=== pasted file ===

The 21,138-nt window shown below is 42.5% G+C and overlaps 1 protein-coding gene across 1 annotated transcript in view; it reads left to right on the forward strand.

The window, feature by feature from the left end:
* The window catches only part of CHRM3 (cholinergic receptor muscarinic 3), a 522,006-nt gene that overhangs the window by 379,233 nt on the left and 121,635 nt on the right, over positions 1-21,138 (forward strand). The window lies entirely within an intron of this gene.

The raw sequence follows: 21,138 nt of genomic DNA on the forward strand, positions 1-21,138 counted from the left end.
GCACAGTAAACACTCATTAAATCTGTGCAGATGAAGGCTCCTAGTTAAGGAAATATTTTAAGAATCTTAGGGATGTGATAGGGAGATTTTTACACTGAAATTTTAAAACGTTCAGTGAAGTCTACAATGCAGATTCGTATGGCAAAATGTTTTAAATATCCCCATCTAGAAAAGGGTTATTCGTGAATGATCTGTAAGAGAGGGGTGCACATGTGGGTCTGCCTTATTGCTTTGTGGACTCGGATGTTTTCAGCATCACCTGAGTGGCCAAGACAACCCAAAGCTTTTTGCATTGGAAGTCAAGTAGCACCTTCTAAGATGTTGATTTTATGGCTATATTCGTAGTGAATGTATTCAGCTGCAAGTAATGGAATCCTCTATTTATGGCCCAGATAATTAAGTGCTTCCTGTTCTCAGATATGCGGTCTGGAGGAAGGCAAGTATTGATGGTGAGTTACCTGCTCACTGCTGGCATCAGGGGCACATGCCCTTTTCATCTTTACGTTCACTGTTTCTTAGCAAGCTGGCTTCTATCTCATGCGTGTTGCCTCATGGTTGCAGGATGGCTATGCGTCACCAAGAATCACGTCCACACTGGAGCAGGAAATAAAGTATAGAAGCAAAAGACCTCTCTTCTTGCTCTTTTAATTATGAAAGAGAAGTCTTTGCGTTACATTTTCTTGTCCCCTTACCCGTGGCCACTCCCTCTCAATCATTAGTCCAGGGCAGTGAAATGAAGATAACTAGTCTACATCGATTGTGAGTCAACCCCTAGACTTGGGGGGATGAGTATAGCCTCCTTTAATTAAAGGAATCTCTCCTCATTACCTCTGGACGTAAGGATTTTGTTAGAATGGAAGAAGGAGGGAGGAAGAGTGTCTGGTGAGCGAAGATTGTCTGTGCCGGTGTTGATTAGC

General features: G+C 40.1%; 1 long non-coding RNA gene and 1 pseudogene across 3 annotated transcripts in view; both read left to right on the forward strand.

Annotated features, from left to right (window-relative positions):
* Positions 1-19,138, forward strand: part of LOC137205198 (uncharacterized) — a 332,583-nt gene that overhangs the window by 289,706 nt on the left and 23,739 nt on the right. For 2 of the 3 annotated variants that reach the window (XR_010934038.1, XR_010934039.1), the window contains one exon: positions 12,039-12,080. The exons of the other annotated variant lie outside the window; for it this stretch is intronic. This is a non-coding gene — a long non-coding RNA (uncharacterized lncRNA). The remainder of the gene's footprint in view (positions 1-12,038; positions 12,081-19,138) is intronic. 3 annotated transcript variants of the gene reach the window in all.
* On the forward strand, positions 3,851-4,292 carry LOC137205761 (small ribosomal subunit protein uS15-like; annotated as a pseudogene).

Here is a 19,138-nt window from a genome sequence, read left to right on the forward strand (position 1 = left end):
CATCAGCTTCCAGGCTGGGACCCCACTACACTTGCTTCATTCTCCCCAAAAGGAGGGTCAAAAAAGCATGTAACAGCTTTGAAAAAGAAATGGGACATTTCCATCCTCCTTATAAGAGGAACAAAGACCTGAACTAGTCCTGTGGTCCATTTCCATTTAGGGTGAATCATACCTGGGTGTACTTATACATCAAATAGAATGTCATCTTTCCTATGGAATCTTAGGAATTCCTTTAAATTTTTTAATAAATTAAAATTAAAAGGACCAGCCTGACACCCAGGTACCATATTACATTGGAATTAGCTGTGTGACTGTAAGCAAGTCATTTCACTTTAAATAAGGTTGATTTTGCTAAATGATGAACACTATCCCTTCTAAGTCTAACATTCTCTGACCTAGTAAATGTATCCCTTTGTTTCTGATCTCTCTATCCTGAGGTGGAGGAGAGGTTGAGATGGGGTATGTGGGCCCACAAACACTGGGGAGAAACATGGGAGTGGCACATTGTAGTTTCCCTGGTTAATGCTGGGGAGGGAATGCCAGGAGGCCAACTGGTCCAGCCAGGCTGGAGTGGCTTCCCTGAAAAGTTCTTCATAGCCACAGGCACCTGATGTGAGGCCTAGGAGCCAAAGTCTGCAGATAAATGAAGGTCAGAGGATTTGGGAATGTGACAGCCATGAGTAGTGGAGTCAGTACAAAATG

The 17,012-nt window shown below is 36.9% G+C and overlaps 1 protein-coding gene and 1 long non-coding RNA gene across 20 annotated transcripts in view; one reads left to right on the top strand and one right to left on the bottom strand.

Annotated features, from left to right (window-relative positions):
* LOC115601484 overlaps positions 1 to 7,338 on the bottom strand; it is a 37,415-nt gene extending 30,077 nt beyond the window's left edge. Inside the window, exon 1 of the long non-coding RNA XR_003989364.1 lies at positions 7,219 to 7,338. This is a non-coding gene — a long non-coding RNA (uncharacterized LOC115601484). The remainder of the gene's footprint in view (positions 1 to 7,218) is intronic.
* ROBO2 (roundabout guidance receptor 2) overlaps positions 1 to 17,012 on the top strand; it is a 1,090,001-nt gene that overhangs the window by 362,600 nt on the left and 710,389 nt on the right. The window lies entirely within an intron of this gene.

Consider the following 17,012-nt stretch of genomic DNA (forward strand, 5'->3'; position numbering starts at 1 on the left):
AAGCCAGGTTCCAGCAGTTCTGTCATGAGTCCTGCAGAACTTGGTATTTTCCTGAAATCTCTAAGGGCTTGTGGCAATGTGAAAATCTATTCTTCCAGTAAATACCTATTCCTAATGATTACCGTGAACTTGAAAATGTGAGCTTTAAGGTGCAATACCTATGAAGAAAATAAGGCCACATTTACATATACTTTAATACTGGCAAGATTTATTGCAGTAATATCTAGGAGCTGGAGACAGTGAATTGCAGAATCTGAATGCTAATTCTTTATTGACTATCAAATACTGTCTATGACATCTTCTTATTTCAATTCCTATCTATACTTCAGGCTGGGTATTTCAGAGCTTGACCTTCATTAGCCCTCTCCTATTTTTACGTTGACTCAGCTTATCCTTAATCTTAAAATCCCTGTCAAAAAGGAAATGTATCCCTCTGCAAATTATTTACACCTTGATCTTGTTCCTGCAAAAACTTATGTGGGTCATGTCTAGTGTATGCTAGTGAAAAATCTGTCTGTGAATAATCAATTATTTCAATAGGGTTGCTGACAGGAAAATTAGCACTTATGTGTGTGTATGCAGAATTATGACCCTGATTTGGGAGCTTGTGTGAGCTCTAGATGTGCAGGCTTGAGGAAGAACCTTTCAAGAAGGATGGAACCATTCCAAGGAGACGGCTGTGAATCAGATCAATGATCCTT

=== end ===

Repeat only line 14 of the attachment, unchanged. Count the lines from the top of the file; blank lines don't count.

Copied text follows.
* LOC115601484 overlaps positions 1 to 7,338 on the bottom strand; it is a 37,415-nt gene extending 30,077 nt beyond the window's left edge. Inside the window, exon 1 of the long non-coding RNA XR_003989364.1 lies at positions 7,219 to 7,338. This is a non-coding gene — a long non-coding RNA (uncharacterized LOC115601484). The remainder of the gene's footprint in view (positions 1 to 7,218) is intronic.